Liberia’s poverty and low economic growth closely link with its political practices. Despite a seemingly calm, democratic transition of power taking place just a few years ago, it seems that the current administration within the country has continued its corrupt practices rather than solving the problem internally. Liberian citizens are now taking a stance against these corrupt practices and attempting to influence their politicians to change their ways. The country can only make economic progress once it addresses its corrupt politics; once a leader comes into power that prioritizes truly challenging corruption or the current president changes his ways, the country will be on the road to progress and increased transparency.

Hannah Easley
Photo: Flickr

Factors of the Political Crisis in Peru
The political crisis in Peru is an ongoing event that first came about in 2017 and still needs to resolve. Corruption within the country’s government spearheaded discontent among Peruvians and planted the seed for the continued crisis in Peru. The crisis itself has become more complex as it has developed over the years. Thus, the process of a resolution has seemingly become just as difficult to navigate. Here are a few factors that helped create the crisis and continue to perpetuate the political issues surrounding it.

The New President

President Pedro Pablo Kuczynski won his political position by a very slim margin in a race against Keiko Fujimori in the 2016 election. His political party was only able to secure a small portion of seats within Peru’s Congress. Naturally, it faced strong opposition in many different facets. President Kuczynski’s political opponents and opposers portrayed him as a lobbyist that served as a political threat to Peru’s government. As a result, there were some questions surrounding his presidency and its legitimacy from the very beginning.

The Opposing Party

The political alliance behind Keiko Fujimori is the Popular Force Party. Following her electoral defeat, the Popular Force Party slowly began to pick away at its opposition using an obstructionist strategy. The party continuously targeted cabinet members of their opposition in hopes of ousting them and succeeded in several instances, warping the political landscape of Peru and deepening its government corruption. This strategy ultimately led to a dismantling of the cabinet and a continuous shuffling of members.

Suspicion of Corruption

Under the suspicion of corrupt government practices, the Peruvian Congress ousted President Kuczynski with a vote of no-confidence very early on in September 2017. This vote followed a sort of dare from the President. It forced out his second education minister and gave him a limited time span of three days to swear in a new Cabinet. Following the vote that ousted him, Congress tried the President in a congressional impeachment hearing in December 2017. This happened when he testified on a matter of suspected corruption. The particular incident that the hearing discussed was his involvement in receiving payments from one of his businesses from Odebrecht, a well-known Brazilian construction firm.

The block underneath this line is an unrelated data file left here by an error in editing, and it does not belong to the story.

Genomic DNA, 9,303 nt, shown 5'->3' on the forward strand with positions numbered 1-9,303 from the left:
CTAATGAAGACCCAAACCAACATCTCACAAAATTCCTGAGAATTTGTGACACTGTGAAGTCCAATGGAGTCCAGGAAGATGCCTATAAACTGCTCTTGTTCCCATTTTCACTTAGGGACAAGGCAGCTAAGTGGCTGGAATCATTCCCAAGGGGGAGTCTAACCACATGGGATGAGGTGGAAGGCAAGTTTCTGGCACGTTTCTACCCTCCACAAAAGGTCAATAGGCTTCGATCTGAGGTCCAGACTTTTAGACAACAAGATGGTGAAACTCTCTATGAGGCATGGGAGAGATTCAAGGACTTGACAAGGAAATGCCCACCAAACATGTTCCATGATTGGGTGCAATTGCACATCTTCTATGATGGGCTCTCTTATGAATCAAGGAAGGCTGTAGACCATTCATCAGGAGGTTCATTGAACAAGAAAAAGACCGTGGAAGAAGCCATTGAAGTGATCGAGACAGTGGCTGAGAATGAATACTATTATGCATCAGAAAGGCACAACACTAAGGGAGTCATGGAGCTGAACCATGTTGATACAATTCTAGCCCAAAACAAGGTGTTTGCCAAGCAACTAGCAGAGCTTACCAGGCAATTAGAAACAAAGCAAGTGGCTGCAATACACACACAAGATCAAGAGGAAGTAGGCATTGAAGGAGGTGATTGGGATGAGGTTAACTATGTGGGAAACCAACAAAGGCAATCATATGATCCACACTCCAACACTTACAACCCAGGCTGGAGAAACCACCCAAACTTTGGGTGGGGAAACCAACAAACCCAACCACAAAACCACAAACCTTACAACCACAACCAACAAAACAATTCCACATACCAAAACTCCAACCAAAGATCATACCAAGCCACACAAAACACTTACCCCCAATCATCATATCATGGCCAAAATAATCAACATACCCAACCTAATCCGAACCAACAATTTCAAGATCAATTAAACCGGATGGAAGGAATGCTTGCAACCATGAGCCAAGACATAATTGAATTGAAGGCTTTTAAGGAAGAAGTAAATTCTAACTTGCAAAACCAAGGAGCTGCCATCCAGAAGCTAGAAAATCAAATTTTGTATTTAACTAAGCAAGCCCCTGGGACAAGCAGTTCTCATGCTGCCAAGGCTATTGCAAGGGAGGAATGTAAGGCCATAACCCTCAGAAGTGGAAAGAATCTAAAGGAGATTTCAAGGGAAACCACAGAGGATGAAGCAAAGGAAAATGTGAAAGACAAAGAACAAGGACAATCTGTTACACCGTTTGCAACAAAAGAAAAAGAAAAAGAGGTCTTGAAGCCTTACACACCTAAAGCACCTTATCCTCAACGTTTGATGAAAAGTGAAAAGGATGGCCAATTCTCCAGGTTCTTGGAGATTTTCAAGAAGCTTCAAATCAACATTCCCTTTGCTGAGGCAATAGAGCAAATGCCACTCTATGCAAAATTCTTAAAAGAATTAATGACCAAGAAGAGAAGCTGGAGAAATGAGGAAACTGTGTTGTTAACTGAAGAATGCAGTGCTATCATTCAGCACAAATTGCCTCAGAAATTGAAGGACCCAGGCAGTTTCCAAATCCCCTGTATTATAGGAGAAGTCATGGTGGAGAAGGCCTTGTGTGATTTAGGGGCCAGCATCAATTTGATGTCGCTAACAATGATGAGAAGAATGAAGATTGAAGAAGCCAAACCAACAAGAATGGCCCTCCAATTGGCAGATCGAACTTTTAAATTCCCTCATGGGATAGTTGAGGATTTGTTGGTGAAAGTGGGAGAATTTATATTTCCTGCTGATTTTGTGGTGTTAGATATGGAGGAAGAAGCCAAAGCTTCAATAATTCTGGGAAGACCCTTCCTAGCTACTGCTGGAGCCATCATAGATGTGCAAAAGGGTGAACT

The vote following the deliberation of Congress did not result in his impeachment. However, a new scandal arose. It became publicly known that the President negotiated with former President Alberto Fujimori’s son to keep his position in power. These rumors of negotiations between the two sparked unrest and distrust among Peruvian citizens because of the public view of Fujimori. In exchange for the safety of his position, Kuczynski pardoned Fujimori for crimes against humanity and corruption, despite his 25-year prison sentence that the public largely supported.

Release of Former Dictator

The release of former dictator Fujimori sparked intense indignation and dissatisfaction among Peruvians. Arguably, this was the pivotal point marking the beginning of the political crisis in Peru. The courts overturned the pardon that President Kuczynski performed and he eventually resigned, consequently pushing Vice President Vizcarra into the presidency. He wasted no time in pushing an anti-corruption campaign in an attempt to quell protests and civil discord among Peruvians. However, the Popular Force Party still attempts to block these proposed anti-corruption reforms.

Dismantling of Congress

The past few years have been key in determining the political state of Peru, and it remains a delicate one. As of October 2019, President Vizcarra dissolved Congress after facing opposition. This dismantling of Congress has plunged Peru into a constitutional crisis which it must address immediately. The political crisis in Peru does not affect just corruption levels or prominent figures defeating their opposition. Instead, it affects Peruvians in ways they may not even be fully aware of. It primarily stifles public policy progression due to legislative gridlock. This means that no anti-corruption reforms or efforts can come to fruition because of the persistent corruption stalling and dismantling Peru’s politics. Direct legislation cannot pass because of this. For instance, there are necessary reconstruction efforts to address damages from detrimental coastal flooding that occurred in 2017. The Peruvian economy originally experienced a boom following its democratic transition. However, the growth has slowed substantially in the midst of this crisis.